SpaceX Falcon 9 rocket suffers rare last-second abort during Starlink satellite launch (video)

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SpaceX Falcon 9 rocket suffers rare last-second abort during Starlink satellite launch (video)
A SpaceX Falcon 9 rocket aborts its launch during engine ignition billowing spoke from the pad



A SpaceX Falcon 9 rocket aborts its launch during engine ignition during a Starlink satellite launch from Cape Canaveral Space Force Station, Florida on June 15, 2024.
(Image credit: SpaceX)

A SpaceX rocket suffered a last-second abort during the attempted launch of 22 Starlink internet satellites from Florida on Friday afternoon (June 14). 

The SpaceX booster, a workhorse Falcon 9 rocket that has flown 15 times before, aborted its liftoff while igniting its nine first-stage engines at 5:07 p.m. EDT (2107 GMT) atop the Space Launch Complex 40 pad of Cape Canaveral Space Force Station.

“Abort, we have an abort,” a SpaceX launch commentator said during the company’s livestream on X (formerly Twitter). 

ABORT! @SpaceX aborts launch of 22 Starlink satellites at the last second at Florida’s Cape Canaveral Space Force Station. pic.twitter.com/r7ebUJdw1FJune 14, 2024

It is unclear what caused the rare abort for a SpaceX Falcon 9 rocket, or when the company will attempt to launch its Starlink satellite mission again. Today’s launch attempt had a four-hour window and a similar window is available on Saturday (June 15) starting at 4:07 p.m. EDT (2007 GMT). 

“Standing down from today’s Falcon 9 launch. A new target launch date will be shared once available,” SpaceX wrote in a mission update on X.

Whether or not SpaceX attempts a Saturday launch will likely depend on the the nature of the glitch that caused Friday’s abort and how fast it can be addressed. Bad weather delayed two previous attempts to launch the Starlink flight, first on June 12 and then again on June 13.

Related: How to track SpaceX’s Starlink satellites in the night sky

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The upcoming launch will mark SpaceX’s 60th rocket launch of 2024 and the 16th flight for this particular Falcon 9 first-stage. The booster “previously launched SES-22, ispace’s HAKUTO-R MISSION 1, Amazonas-6, CRS-27, Bandwagon-1, and 10 Starlink missions,” SpaceX wrote in a mission update. The Falcon 9 stage is expected to land on a SpaceX drone ship at sea of the Florida coast for later reuse.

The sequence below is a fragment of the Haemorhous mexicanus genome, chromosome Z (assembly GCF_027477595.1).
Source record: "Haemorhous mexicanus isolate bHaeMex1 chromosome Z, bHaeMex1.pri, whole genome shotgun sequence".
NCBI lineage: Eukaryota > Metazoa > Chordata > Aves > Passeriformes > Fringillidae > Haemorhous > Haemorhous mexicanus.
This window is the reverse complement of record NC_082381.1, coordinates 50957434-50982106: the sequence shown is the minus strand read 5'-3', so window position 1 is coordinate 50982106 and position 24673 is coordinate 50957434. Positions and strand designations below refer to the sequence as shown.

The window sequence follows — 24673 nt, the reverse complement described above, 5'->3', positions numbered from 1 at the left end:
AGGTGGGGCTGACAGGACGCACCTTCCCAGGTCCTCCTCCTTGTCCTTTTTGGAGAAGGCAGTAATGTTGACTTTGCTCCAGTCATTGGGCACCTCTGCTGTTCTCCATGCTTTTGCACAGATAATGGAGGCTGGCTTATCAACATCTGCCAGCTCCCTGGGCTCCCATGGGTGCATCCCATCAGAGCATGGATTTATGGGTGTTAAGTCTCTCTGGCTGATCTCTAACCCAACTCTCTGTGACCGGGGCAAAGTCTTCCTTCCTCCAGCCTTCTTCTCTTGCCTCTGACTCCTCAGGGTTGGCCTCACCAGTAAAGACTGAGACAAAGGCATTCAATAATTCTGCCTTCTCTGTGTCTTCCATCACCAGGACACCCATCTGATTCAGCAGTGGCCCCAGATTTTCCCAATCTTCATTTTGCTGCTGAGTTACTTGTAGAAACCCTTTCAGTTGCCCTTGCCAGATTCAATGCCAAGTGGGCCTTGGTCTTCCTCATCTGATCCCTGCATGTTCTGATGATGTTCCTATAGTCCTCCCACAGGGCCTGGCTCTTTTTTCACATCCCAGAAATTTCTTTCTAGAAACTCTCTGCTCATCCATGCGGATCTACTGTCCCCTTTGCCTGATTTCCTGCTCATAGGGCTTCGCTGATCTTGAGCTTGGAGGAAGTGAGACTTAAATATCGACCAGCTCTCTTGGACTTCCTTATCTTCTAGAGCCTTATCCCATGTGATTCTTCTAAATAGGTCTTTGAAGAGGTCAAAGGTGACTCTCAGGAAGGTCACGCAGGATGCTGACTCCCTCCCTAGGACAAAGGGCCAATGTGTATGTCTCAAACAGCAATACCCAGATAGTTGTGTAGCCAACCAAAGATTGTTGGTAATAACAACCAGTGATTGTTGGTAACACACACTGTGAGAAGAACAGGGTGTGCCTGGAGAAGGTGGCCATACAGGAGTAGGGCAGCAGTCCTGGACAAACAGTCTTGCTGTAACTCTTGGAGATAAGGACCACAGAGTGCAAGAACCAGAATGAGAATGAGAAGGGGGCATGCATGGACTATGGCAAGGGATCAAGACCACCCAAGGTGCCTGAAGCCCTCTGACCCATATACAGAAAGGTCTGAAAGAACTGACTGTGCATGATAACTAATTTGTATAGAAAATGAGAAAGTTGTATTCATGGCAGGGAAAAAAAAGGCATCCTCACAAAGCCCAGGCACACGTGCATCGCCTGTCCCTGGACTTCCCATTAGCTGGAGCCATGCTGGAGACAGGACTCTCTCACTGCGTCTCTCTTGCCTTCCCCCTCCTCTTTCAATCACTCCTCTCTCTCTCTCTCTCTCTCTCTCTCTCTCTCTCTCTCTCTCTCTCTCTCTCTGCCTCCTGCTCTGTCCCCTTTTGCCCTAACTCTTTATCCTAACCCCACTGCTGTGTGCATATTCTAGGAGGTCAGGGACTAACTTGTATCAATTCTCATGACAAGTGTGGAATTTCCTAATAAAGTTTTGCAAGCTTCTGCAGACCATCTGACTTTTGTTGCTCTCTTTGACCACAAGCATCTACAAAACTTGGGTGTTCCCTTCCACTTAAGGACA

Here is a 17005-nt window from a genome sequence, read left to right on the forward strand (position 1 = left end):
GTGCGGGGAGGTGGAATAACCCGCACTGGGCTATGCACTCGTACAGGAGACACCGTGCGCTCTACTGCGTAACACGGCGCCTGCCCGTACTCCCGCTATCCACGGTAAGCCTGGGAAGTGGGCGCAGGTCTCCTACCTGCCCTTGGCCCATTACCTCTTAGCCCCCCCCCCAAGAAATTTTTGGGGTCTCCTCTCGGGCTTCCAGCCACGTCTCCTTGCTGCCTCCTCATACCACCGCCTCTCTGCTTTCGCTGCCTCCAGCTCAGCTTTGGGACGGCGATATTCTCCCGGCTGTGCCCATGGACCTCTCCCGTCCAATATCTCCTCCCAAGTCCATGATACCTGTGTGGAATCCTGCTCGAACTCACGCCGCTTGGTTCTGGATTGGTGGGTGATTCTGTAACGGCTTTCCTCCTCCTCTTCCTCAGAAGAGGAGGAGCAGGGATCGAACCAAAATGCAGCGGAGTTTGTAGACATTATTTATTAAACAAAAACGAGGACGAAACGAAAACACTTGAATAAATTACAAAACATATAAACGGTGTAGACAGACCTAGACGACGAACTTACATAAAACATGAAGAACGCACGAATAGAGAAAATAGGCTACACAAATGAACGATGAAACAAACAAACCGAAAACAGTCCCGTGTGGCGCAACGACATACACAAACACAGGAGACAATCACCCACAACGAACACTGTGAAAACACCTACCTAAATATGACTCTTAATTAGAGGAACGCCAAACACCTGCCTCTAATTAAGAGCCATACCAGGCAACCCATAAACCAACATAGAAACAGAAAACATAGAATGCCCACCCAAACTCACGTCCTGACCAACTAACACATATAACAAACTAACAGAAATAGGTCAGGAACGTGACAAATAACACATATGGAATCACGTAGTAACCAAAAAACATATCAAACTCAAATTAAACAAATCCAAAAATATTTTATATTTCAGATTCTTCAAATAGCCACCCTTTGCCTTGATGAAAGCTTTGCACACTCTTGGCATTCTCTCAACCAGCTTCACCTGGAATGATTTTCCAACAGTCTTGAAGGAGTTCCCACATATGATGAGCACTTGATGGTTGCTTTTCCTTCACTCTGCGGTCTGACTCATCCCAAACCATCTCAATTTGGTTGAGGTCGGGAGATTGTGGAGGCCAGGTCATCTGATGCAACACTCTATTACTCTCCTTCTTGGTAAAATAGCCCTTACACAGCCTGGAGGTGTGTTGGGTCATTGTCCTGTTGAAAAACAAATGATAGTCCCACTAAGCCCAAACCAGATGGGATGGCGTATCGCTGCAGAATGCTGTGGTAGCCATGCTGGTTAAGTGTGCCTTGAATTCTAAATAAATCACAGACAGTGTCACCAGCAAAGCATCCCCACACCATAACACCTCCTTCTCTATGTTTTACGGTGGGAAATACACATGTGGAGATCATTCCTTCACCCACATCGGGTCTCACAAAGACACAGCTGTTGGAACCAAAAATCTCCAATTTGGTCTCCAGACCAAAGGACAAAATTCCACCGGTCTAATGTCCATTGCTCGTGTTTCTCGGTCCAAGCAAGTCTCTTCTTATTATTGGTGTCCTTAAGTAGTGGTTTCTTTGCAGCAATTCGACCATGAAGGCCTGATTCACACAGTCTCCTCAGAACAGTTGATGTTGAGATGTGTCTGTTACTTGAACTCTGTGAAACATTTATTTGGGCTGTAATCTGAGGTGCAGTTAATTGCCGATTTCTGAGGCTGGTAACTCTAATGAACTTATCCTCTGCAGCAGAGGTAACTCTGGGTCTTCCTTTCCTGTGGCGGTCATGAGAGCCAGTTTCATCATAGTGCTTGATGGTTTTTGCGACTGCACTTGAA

Ten of the booster’s previous missions carried batches of Starlink satellites into orbit as part of SpaceX’s project to build a megaconstellation network that can deliver high-speed internet access anywhere on Earth. That constellation currently consists of nearly 6,100 operational Starlink satellites, according to satellite trackers. 

Of its nearly 60 missions so far this year, 45 of the SpaceX launches were dedicated to Starlink satellite launches. The company has averaged a rocket launch every 2.7 days so far this year.

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Tariq is the Editor-in-Chief of Space.com and joined the team in 2001, first as an intern and staff writer, and later as an editor. He covers human spaceflight, exploration and space science, as well as skywatching and entertainment. He became Space.com’s Managing Editor in 2009 and Editor-in-Chief in 2019. Before joining Space.com, Tariq was a staff reporter for The Los Angeles Times covering education and city beats in La Habra, Fullerton and Huntington Beach. In October 2022, Tariq received the Harry Kolcum Award for excellence in space reporting from the National Space Club Florida Committee. He is also an Eagle Scout (yes, he has the Space Exploration merit badge) and went to Space Camp four times as a kid and a fifth time as an adult. He has journalism degrees from the University of Southern California and New York University. You can find Tariq at Space.com and as the co-host to the This Week In Space podcast with space historian Rod Pyle on the TWiT network. To see his latest project, you can follow Tariq on Twitter @tariqjmalik.

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